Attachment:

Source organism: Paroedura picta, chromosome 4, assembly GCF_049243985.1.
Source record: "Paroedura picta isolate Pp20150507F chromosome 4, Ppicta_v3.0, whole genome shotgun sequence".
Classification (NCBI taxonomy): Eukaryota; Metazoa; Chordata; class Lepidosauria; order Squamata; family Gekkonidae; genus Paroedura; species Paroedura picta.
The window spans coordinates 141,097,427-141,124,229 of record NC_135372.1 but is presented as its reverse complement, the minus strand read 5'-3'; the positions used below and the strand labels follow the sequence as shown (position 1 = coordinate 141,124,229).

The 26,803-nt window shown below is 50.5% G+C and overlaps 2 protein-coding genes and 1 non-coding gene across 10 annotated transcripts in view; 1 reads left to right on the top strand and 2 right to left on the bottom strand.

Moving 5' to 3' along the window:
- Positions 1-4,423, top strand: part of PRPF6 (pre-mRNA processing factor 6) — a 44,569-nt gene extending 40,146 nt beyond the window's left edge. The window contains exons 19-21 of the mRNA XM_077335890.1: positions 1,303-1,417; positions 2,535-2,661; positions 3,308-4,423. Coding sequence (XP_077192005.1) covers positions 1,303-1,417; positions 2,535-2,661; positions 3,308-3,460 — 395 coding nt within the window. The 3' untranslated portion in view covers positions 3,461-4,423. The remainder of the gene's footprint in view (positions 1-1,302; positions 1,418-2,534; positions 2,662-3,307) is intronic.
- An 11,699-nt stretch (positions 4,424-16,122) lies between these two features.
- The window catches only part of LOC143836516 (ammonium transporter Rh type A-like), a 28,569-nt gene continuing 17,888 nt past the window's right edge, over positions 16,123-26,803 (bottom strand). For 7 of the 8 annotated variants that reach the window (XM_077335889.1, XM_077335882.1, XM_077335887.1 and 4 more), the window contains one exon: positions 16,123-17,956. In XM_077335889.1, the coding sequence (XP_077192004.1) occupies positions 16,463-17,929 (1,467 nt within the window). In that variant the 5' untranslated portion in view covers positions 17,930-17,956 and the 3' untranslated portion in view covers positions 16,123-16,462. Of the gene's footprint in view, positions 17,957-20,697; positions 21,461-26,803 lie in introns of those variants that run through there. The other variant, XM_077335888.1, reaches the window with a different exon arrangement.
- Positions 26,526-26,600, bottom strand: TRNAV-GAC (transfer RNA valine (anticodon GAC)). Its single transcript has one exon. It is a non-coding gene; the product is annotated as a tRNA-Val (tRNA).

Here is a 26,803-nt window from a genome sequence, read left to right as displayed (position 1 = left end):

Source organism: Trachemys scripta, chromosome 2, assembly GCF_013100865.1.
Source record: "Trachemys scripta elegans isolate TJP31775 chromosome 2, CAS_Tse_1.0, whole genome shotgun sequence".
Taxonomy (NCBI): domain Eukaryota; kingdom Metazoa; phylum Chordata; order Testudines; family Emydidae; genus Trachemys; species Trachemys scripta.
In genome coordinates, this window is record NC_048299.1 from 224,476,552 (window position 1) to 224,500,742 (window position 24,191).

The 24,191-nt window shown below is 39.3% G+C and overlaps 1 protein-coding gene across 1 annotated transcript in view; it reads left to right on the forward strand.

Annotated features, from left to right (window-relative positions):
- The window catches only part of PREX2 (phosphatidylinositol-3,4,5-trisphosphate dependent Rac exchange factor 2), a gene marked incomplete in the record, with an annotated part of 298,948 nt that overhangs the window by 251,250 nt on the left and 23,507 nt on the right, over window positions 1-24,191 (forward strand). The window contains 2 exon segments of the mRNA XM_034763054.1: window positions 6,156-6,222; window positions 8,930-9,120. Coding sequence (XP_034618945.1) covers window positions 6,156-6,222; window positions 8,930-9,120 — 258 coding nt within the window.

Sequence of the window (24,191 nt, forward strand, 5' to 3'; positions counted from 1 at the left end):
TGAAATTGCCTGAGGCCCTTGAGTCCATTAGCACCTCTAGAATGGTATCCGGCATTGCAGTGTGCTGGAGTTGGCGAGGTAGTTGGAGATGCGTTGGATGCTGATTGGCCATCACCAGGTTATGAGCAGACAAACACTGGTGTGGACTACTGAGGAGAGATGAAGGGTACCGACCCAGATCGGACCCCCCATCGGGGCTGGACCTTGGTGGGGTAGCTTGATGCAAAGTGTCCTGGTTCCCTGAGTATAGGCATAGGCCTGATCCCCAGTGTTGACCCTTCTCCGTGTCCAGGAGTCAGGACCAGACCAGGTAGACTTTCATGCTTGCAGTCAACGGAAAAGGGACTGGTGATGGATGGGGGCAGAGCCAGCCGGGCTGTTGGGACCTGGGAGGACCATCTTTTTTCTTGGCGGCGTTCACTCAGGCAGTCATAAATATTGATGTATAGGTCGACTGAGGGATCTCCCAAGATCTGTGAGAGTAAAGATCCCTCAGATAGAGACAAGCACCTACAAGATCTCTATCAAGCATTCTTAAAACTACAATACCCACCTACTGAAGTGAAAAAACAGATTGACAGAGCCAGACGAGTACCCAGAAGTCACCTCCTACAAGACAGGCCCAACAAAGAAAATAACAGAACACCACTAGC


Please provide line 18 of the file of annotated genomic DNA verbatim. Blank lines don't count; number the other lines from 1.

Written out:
- The window catches only part of PREX2 (phosphatidylinositol-3,4,5-trisphosphate dependent Rac exchange factor 2), a gene marked incomplete in the record, with an annotated part of 298,948 nt that overhangs the window by 251,250 nt on the left and 23,507 nt on the right, over window positions 1-24,191 (forward strand). The window contains 2 exon segments of the mRNA XM_034763054.1: window positions 6,156-6,222; window positions 8,930-9,120. Coding sequence (XP_034618945.1) covers window positions 6,156-6,222; window positions 8,930-9,120 — 258 coding nt within the window.